The last time I was hospitalized, I told my therapist that I wanted to stop taking Effexor.  It increased my panic attacks dramatically.  It made my suicidal ideation unbearable.  It gave me extreme insomnia, extreme nightmares, and severe dissociative episodes.  I had one severe panic attack in front of my friend, that I met on this blog, which she said looked like a seizure.  I began having impulses that scared me.  I had the urge to push people in line at Starbucks.  I didn’t want to hurt them; I just wanted to see what would happen.  I had the impulse to drive my car into poles, to eat dangerous inedible things, to cut off all my hair, to do other very impulsive and dangerous things.  I began to act in ways that was very unlike me, like for example, walking out of a store with pork despite that fact that I am a vegetarian and would never eat pork because of the affection I had for the pigs I raised as a child (not to mention the fact that I don’t shoplift).  I was dissociating at this time. 

When I told my treatment team this, they called the police and the police come to my apartment for a welfare check.  They came to check on me in front of all my neighbors, put me in handcuffs, took me to the station, then took me to the hospital where the doctors and nurses there held me down and forcibly removed my clothing despite my pleading for them to let me keep my pants on because the hospital gown alone was triggering for me.  When I was raped as a little girl, I had to have reconstructive surgery which required me to spend days in a hospital gown while people did very violating medical procedures to my body.  The doctors treated me, not with compassion and understanding, but with force and judgment.  They treated me like a “mental patient.” FYI, I have been to the hospital many times for gallbladder issues and ALWAYS kept pajama pants on without ever having a problem. 

When I was hospitalized for the last two times, they kept me there for weeks, forcing me to take these same medications or stay in the hospital longer, so I took the meds plus the ones they added.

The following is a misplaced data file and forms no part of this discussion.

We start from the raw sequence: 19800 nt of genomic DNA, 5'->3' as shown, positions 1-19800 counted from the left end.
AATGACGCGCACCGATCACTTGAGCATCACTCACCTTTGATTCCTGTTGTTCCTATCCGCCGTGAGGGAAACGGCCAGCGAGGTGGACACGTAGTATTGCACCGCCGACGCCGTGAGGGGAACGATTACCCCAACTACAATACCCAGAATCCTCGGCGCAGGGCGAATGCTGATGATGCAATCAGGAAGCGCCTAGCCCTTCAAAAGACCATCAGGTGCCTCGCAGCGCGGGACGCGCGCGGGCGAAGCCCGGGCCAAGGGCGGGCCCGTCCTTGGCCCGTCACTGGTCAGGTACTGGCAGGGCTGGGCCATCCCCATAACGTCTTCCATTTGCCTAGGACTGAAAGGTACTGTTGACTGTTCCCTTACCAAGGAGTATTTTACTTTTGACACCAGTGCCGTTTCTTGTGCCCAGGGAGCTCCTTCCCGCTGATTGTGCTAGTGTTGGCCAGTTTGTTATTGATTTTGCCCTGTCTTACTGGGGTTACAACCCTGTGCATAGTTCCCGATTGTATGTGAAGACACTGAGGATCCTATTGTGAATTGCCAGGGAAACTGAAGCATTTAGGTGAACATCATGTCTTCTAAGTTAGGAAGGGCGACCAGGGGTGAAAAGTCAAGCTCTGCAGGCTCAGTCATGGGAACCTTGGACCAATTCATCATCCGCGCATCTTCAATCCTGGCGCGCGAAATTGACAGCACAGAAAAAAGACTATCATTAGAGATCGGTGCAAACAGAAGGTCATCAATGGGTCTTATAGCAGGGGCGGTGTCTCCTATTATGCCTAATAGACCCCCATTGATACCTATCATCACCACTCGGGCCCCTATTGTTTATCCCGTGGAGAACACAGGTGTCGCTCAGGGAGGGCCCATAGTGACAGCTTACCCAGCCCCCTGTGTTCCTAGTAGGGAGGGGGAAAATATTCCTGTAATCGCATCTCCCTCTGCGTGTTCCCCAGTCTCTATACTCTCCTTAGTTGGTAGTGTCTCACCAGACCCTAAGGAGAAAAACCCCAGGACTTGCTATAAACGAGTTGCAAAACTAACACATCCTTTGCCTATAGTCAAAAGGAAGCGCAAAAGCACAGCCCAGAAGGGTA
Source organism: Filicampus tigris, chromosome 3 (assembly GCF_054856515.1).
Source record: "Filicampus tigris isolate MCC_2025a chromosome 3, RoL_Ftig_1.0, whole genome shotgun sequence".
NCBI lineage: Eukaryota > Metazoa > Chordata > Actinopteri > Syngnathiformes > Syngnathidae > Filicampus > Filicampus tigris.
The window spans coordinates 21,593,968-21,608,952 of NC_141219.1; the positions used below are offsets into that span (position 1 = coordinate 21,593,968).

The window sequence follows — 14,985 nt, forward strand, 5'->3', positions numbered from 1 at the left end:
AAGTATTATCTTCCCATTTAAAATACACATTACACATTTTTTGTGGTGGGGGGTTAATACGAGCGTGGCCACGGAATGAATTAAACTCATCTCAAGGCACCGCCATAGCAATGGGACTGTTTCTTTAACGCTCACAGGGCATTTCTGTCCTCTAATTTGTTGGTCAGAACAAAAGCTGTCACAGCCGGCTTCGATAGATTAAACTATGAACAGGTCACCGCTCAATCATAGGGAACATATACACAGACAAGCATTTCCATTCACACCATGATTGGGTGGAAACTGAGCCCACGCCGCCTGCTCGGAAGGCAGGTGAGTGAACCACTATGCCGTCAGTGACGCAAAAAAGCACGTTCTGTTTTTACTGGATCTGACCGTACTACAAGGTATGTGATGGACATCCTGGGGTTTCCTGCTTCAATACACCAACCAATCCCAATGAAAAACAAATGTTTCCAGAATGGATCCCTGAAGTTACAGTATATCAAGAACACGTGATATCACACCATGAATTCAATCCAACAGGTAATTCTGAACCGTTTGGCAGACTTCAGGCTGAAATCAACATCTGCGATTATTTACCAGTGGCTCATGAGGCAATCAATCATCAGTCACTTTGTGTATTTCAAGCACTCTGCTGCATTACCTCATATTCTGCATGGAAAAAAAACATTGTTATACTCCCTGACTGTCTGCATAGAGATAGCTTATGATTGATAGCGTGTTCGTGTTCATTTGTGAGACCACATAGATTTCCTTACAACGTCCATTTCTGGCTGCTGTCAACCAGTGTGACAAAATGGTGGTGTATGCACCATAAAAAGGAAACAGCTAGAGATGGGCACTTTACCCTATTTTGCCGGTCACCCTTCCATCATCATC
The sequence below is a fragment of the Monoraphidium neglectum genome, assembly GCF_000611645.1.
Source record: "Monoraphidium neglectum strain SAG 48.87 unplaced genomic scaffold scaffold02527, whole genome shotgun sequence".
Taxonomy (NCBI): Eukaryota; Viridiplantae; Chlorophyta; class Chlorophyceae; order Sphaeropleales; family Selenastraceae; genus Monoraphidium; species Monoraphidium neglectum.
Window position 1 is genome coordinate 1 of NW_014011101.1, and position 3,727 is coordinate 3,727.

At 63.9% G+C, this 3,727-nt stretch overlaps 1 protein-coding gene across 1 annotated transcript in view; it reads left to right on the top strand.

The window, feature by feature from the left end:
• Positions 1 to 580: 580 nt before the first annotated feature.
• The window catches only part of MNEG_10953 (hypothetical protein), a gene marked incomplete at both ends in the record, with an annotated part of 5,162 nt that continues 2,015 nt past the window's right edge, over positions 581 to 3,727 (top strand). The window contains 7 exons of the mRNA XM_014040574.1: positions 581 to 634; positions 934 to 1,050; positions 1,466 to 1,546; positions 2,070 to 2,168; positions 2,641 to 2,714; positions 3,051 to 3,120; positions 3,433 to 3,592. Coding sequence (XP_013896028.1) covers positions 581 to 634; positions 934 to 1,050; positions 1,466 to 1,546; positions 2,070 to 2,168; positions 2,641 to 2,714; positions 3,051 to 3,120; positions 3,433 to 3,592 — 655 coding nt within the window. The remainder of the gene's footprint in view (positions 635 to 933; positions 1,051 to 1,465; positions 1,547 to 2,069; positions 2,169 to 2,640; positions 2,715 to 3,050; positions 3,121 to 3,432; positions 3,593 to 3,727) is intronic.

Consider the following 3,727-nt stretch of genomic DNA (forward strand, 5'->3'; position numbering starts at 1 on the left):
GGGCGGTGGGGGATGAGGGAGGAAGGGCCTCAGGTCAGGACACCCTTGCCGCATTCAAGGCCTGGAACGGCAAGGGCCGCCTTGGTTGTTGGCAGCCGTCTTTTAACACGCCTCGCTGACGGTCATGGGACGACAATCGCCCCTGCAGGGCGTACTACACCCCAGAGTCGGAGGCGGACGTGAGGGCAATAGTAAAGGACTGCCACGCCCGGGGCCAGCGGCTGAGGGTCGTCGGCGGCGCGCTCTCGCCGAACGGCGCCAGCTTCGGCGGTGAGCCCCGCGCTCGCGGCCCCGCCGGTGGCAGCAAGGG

Add up all of the side effects from the meds on top of dealing with a legal case involving me  as a child in child pornography, having the family  I thought I’d created and built with friends tell me that they didn’t want me around anymore, nor could I  see the child I helped them create anymore, losing my job, not being able to find work, my failing 7 year relationship, my foster mothers appearing and disappearing, my biological mother’s cruelty, and my severely unstable relationship with a therapist who constantly made threats of dumping me...

My obsession with suicide started at the same time I started psychotropic medication.  It got worse and worse until I acted on it.  I had all of these things happening in my head, all of the time.  My brain was replaying my abuse in my head over and over again.  I was getting raped, beaten, abandoned, abused, and screamed at over and over again inside my head.  I began to have severely debilitating body memories, and long periods of depersonalization and dissociation.  I was triggered ALL the time.  My brain could not cope.  I asked a therapist and a doctor for help, but what I got did not help me.  What I got hurt me, until thankfully I could no longer afford treatment.  I stopped treatment, not because of wisdom.  I stopped treatment because I no longer had the money to pay for it.  So in a way, homelessness saved my life. 

I stopped taking the meds.  That process was very very difficult.  My stability plummeted.  I had severely uncomfortable and alarming physical and psychological side effects for quite a long time.  But now that I am off of these meds and no longer seeing a therapist who was doing more damage than good, I am once again functional.  I still struggle.  I still have flashbacks, nightmares, hopelessness, insomnia, depression.  I still have panic attacks and dissociative moments.  None of that has gone away.  The only thing that has changed is my ability to cope with it.  My brain is no longer so overloaded all the time.  I don’t feel like I am on the verge of complete eruption.  I don’t think about killing myself every moment of the day.  On October 10th, it will be one year since I have cut myself or self-injured in any way.  I have had maybe four drinks total this year.  I have not had one sip of Nyquil.  I go to work 50-70 hours a week.  I get out of bed when I don’t have to.  I think about the future. 

When I look back at the last four years I am angry.  I am angry at all my doctors and therapists.  I am angry at the hospitals.  I am angry at my friends who abandoned me when I was so vulnerable and alone.  I lost a lot these last four years.  More than most people do in a lifetime.  But I’ve gotten some things back this year.  I got hope back.  I got myself back.